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Publicity is the movement of information with the effect of increasing public awareness of a subject. The subjects of publicity include people (for example, politicians and performing artists), goods and services, organizations of all kinds, and works of art or entertainment.
Publicity is gaining public visibility or awareness for a product, service or your company via the media. It is the publicist that carries out publicity, while PR is the strategic management function that helps an organization communicate, establish and maintain communication with the public. This can be done internally, without the use of media.
From a marketing perspective, publicity is one component of promotion which is one component of marketing. The other elements of the promotional mix are advertising, sales promotion, direct marketing and personal selling. Examples of promotional tactics include:
- Announce an appointment
- Arrange a speech or talk
- Arrange for a testimonial
- Art people
- Conduct a poll or survey
- Event sponsorship
- Invent then present an award
- Issue a commendation
- Issue a report
- Make an analysis or prediction
- Organize a tour of your business or projects
- Stage a debate
- Take a stand on a controversial subject
The advantages of publicity are low cost, and credibility (particularly if the publicity is aired in between news stories like on evening TV news casts). New technologies such as weblogs, web cameras, web affiliates, and convergence (phone-camera posting of pictures and videos to websites) are changing the cost-structure. The disadvantages are lack of control over how your releases will be used, and frustration over the low percentage of releases that are taken up by the media.
Publicity draws on several key themes including birth, love, and death. These are of particular interest because they are themes in human lives which feature heavily throughout life. In television serials several couples have emerged during crucial ratings and important publicity times, as a way to make constant headlines. Also known as a publicity stunt, the pairings may or may not be according to the fact.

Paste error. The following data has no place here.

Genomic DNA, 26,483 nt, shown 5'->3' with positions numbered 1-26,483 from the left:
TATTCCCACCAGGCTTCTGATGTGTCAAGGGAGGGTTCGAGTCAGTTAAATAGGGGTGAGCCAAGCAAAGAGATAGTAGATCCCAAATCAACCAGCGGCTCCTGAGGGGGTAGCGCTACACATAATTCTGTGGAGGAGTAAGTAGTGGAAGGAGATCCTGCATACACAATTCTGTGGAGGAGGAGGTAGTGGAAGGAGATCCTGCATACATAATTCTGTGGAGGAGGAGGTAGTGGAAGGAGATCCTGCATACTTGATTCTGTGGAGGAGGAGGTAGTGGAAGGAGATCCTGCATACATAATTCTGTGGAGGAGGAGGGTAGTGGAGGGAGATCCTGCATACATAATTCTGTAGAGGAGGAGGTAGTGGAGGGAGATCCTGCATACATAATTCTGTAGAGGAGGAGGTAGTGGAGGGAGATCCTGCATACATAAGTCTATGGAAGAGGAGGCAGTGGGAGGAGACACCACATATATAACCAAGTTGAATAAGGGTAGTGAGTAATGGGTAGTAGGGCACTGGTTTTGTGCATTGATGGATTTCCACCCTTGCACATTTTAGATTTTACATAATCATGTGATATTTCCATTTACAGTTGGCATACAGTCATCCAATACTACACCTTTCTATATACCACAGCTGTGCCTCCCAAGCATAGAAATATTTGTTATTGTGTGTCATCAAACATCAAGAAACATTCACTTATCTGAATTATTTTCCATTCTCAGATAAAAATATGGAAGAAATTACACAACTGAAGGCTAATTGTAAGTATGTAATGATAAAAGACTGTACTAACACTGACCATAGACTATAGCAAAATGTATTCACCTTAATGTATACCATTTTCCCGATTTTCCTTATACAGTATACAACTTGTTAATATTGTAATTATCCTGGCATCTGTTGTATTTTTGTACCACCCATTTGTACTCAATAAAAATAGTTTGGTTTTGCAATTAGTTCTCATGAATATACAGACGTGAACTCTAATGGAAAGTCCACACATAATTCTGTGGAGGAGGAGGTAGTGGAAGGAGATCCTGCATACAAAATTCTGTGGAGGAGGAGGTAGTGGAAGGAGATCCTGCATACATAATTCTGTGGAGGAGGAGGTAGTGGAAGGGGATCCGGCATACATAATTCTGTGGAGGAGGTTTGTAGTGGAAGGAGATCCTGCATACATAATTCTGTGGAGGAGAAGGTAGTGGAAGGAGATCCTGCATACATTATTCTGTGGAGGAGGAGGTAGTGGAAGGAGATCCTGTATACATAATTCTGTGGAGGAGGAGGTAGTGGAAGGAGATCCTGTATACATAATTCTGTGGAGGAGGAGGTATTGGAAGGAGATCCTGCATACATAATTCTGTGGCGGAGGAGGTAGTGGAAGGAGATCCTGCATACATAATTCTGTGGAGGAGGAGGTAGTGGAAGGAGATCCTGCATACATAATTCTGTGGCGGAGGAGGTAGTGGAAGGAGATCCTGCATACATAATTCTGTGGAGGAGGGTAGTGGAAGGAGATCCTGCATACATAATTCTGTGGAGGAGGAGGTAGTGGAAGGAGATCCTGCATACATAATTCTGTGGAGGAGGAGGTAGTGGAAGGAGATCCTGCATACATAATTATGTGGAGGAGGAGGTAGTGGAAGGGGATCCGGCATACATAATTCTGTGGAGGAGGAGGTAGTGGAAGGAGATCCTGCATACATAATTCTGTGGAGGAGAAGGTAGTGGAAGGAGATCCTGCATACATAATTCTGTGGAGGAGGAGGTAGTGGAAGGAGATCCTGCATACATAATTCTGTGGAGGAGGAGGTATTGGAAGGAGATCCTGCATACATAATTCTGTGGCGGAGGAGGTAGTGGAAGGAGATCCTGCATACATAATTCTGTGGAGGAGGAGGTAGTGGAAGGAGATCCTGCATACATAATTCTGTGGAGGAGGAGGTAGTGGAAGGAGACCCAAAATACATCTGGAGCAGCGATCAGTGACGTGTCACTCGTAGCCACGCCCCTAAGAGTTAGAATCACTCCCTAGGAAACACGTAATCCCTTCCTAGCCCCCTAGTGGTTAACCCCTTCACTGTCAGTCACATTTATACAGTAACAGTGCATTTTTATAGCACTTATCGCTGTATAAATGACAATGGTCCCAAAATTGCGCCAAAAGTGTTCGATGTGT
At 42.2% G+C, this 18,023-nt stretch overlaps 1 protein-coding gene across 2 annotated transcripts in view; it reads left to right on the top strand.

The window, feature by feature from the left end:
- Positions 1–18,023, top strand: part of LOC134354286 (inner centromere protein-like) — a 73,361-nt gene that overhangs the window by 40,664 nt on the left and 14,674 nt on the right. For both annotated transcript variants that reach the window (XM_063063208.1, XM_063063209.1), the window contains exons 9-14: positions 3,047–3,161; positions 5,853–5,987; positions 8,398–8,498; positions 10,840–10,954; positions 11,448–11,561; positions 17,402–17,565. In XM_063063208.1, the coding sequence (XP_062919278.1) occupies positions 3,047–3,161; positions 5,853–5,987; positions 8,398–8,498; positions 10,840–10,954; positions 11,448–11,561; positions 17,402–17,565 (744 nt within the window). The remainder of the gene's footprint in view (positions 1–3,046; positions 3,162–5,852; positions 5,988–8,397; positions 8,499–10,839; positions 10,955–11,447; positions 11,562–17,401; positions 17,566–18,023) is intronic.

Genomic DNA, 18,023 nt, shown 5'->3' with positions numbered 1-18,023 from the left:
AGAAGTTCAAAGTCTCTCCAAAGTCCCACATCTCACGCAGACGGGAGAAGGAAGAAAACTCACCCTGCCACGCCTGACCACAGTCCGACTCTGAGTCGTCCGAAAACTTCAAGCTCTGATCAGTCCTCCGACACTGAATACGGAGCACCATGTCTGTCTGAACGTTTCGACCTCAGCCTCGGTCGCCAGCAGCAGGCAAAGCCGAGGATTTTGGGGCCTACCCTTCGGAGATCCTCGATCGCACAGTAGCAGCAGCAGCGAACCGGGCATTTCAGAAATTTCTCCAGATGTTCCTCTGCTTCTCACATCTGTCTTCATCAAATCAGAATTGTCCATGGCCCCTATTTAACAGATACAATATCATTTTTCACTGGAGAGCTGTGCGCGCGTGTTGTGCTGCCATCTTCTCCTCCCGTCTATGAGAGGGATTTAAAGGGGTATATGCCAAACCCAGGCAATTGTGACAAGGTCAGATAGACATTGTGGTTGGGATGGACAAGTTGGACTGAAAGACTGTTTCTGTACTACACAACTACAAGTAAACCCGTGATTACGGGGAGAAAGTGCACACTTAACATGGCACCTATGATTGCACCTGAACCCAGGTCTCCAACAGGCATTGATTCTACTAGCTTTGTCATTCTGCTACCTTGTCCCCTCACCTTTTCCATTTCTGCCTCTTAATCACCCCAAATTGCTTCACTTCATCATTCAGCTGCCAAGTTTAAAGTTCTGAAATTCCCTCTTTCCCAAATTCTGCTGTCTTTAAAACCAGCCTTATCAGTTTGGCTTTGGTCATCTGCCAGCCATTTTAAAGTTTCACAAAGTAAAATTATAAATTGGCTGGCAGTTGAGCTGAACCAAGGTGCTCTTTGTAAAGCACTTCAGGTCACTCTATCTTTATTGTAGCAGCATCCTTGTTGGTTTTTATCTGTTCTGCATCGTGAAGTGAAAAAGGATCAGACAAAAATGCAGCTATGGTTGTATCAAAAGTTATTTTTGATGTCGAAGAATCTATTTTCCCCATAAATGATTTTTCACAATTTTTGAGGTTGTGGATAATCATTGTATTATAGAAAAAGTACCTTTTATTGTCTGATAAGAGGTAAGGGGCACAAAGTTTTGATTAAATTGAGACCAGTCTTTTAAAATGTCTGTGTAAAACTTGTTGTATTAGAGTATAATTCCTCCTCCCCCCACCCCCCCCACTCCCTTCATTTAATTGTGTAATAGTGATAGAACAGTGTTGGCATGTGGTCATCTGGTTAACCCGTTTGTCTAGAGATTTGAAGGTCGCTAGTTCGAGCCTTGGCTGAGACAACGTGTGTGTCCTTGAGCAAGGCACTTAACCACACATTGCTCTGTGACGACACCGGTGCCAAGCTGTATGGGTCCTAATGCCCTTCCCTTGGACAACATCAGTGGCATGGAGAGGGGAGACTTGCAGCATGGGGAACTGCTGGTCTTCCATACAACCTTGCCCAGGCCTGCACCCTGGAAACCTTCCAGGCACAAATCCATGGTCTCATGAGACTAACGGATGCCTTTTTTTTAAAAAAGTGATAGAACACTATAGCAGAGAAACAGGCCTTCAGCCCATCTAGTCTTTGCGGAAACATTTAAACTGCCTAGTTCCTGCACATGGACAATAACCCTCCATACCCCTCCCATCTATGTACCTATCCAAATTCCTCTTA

"Publicity is not merely an assembly of competing messages: it is a language in itself which is always being used to make the same general proposal," writes the art critic John Berger. "It proposes to each of us that we transform ourselves, or our lives by buying. .publicity is not paid for something more."
A publicist is a person whose job is to generate and manage publicity for a product, public figure, especially a celebrity, or for a work such as a book or movie or band. Publicists could work in large companies as in little companies.
Though there are many aspects to a publicist's job, their main function is to persuade the press to report about their client in the most positive way possible. Publicists are adept at identifying and pulling out "newsworthy" aspects of products and personalities to offer to the press as possible reportage ideas. Publicists offer this information to reporters in the specific format of a magazine, newspaper, TV or radio show, or online outlet. The third aspect of a publicist's job is to shape "stories" about their clients at a time that fits within a media outlet's news cycle.
Publicists are most often categorized under a marketing arm of a company. Marketing is anything that a company does to get their product into the hands of a customer who will pay for it. Publicity, specifically, uses the objective opinion of a reporter to tell that story. A seasoned publicist knows how to present a newsworthy story in a way that suggests editorial coverage in a certain direction. This is what is generally referred to as "spin," though it is not a negative connotation, only a very keen ability to present a story in a way that fits for a media outlet at the right time.
Effectiveness of Publicity
The theory, Any press is good press, has been coined to describe situations where bad behaviour by people involved with an organization or brand has actually resulted in positive results, due to the fame and press coverage accrued by such events.
One example would be the Australian Tourism Board's "So where the bloody hell are you?" advertising campaign that was initially banned in the UK, but the amount of publicity this generated resulted in the official website for the campaign being swamped with requests to see the banned ad.
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- Berger, John (1972). Ways of Seeing. London, England: BBC. p. 131. ISBN 9780140135152.<templatestyles src="Module:Citation/CS1/styles.css"></templatestyles>
- UK restricts 'bloody hell' tourism ads. 09/03/2006. ABC News Online